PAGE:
Last week, a friend called me about her college-going daughter being depressed and frequently threatening to “run away” or “die”, which leaves my friend in a constant state of hyper vigilance about the child.  As I spoke to my friend, I wondered if my friend needed help too, she was so high-wound that it was a matter of time before she snapped.

Another school  (yes, school) going child I know, in the course of a spat with a friend, attempted to cut her wrist.   I hear that two other kids I’ve known since childhood have attempted self-harm in the past couple of years for stupid reasons.

What the, excuse me, F?

We adults are doing something terribly wrong in raising youngsters with self-destructive inclinations and total lack of balance.    I know one thing we are doing wrong as parents – we are thrusting our dreams and aspirations on our children, which leads to enormous stress of performance.  One of my friends wants her 12th class son to get into one of the premium colleges in India, and has enrolled him for the past two years, in a school that trains for this college – the boy leaves home at 6 in the morning and returns at 9 at night, every moment of the interval being used to train, coach and coax the child. This regimen lasts all seven days a week, for two full years, with not a single day off.  Another friend, who put her daughter into the same program a couple of years back, is handling an emotionally unstable daughter, who couldn’t get into the premium college despite the two grueling years of training.

I confronted my friend with the son, about why she would do this to her child and she replies that two years of hard work would pay off in terms of a good future for him.  The chap who cheated in exams belongs to the premium college that the friend wants her son to get into – which means that the latter boy has probably had grueling training like my friend’s son, and see where it landed him – he not only cheated in his exams, but vilified the consequence of his action by “wanting to die”.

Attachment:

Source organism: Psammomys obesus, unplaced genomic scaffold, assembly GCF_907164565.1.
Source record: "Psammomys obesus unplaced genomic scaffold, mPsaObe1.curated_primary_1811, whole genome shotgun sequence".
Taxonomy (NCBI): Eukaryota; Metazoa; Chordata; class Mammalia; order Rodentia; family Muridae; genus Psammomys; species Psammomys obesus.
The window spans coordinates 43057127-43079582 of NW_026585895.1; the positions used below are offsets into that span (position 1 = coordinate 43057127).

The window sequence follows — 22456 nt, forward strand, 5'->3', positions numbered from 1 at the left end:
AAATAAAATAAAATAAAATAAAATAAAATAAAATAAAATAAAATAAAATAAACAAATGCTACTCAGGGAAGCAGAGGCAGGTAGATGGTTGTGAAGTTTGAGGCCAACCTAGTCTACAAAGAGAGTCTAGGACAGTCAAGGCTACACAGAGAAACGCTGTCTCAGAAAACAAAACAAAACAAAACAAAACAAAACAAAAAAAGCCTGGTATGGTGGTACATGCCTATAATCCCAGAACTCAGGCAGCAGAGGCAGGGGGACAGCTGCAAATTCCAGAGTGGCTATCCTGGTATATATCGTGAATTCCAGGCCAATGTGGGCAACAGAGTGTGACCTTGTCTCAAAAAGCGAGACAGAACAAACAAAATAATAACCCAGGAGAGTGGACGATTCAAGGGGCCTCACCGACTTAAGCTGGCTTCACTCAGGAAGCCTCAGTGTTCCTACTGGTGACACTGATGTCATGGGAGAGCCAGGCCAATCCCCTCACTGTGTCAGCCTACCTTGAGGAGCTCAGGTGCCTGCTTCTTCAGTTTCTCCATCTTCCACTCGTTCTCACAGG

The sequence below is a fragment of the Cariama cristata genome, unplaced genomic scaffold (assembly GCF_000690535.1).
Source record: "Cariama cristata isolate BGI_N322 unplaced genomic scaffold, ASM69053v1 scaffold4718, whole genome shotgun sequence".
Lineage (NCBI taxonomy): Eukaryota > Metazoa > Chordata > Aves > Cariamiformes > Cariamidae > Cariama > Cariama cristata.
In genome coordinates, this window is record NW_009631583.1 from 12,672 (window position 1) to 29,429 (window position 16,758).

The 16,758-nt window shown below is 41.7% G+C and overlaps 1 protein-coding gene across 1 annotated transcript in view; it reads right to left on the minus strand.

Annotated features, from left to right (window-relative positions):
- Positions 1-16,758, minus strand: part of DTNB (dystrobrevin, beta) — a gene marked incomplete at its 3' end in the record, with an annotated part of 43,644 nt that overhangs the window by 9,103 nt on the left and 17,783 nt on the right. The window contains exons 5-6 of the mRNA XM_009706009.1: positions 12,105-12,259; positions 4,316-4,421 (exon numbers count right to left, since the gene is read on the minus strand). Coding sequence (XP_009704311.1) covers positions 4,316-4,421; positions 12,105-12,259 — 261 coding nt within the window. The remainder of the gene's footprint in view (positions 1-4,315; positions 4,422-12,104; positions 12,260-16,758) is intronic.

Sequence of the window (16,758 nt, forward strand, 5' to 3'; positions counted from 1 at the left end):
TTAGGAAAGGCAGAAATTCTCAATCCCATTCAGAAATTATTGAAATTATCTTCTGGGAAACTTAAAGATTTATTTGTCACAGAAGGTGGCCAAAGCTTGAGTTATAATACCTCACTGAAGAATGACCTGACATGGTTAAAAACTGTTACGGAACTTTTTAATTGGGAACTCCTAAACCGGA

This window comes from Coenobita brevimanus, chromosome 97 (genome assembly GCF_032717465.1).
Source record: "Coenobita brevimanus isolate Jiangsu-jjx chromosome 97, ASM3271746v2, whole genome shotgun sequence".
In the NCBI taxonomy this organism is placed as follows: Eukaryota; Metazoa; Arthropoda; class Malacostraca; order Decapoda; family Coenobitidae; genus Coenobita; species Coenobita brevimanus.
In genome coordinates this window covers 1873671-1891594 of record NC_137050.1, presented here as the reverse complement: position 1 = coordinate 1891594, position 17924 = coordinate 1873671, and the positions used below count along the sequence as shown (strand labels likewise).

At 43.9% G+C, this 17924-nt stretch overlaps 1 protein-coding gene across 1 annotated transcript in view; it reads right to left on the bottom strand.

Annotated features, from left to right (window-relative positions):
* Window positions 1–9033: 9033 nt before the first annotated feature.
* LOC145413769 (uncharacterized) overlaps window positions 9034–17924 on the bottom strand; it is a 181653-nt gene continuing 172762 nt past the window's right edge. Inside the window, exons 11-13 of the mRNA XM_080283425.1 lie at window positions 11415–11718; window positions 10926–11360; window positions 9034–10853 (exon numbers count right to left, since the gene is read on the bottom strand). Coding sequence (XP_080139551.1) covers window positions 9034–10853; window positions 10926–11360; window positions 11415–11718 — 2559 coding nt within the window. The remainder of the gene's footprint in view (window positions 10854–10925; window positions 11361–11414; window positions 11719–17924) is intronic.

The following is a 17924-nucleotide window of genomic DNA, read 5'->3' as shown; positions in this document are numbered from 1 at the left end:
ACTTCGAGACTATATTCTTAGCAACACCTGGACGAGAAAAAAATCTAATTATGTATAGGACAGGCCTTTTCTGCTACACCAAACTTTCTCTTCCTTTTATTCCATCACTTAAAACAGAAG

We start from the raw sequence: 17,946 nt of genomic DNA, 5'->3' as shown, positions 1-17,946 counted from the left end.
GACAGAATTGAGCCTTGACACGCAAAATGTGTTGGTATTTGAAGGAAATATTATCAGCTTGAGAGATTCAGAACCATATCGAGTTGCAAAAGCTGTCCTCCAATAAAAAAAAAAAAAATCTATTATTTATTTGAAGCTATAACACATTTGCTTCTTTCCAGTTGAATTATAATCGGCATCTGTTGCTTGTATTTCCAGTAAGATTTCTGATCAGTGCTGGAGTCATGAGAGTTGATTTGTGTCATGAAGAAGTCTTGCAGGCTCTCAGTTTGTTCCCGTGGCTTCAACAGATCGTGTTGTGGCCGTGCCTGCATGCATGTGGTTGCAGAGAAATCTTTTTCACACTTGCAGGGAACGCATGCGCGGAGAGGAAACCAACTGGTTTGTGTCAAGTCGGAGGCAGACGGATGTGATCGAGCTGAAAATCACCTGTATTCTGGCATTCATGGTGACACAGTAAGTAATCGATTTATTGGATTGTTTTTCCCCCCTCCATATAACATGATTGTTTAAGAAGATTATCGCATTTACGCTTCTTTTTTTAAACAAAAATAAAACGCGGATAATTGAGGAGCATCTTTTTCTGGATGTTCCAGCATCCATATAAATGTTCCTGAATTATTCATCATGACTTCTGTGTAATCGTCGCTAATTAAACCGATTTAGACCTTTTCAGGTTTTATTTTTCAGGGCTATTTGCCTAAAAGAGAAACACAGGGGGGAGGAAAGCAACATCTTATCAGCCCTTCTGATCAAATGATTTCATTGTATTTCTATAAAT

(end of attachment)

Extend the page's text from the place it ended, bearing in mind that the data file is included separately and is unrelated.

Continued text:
I have a 14 year old daughter who is in school now.  I just want to rush to school this moment, drag her out and push her back into my womb where she would be safe and possibly sane.  But that’s not an option.  I revel in her evolution in all complexity, colors and occasional capriciousness into an individual. Then I hear and see youngsters doing stupid things, and I panic.  The kid has been studying hard for her impending exams, and freaking out now and then about them, and when she freaks out, I panic because I don’t want her to lose her head, like so many kids seem to be.  My constant refrain these days to her is “it’s ok to fail…just put in the best effort possible, that’s all you can do”.  I know my child is stronger than most others, but I am a mother, worrying is my vocation.

I am torn.  On one side, I am dragged by the guilt of not pushing my child to do more, so, like my friend says, she can have a good future.  On the other, I think that it is insanity to  pawn the certain present for an uncertain future.  What if my child fails because of my lax parenting – is it irresponsible for a parent to say “it’s ok to fail”? Or, if I decide to change it all, what if she becomes the emotionally vulnerable youngster because I pushed her too hard?

Right now I am more angry than worried.  I want to slap that chap who cheated and uncharitably  say “roll over and die, you coward, if you can’t face the consequences of your own actions”.  But I think of his parents, his mother, whom I will never know, and the pain she would feel at the pit of her stomach hearing her son say that he wants to die.

When did the self-preservation instinct become optional in human beings?  And when did “dying” become a bargaining chip?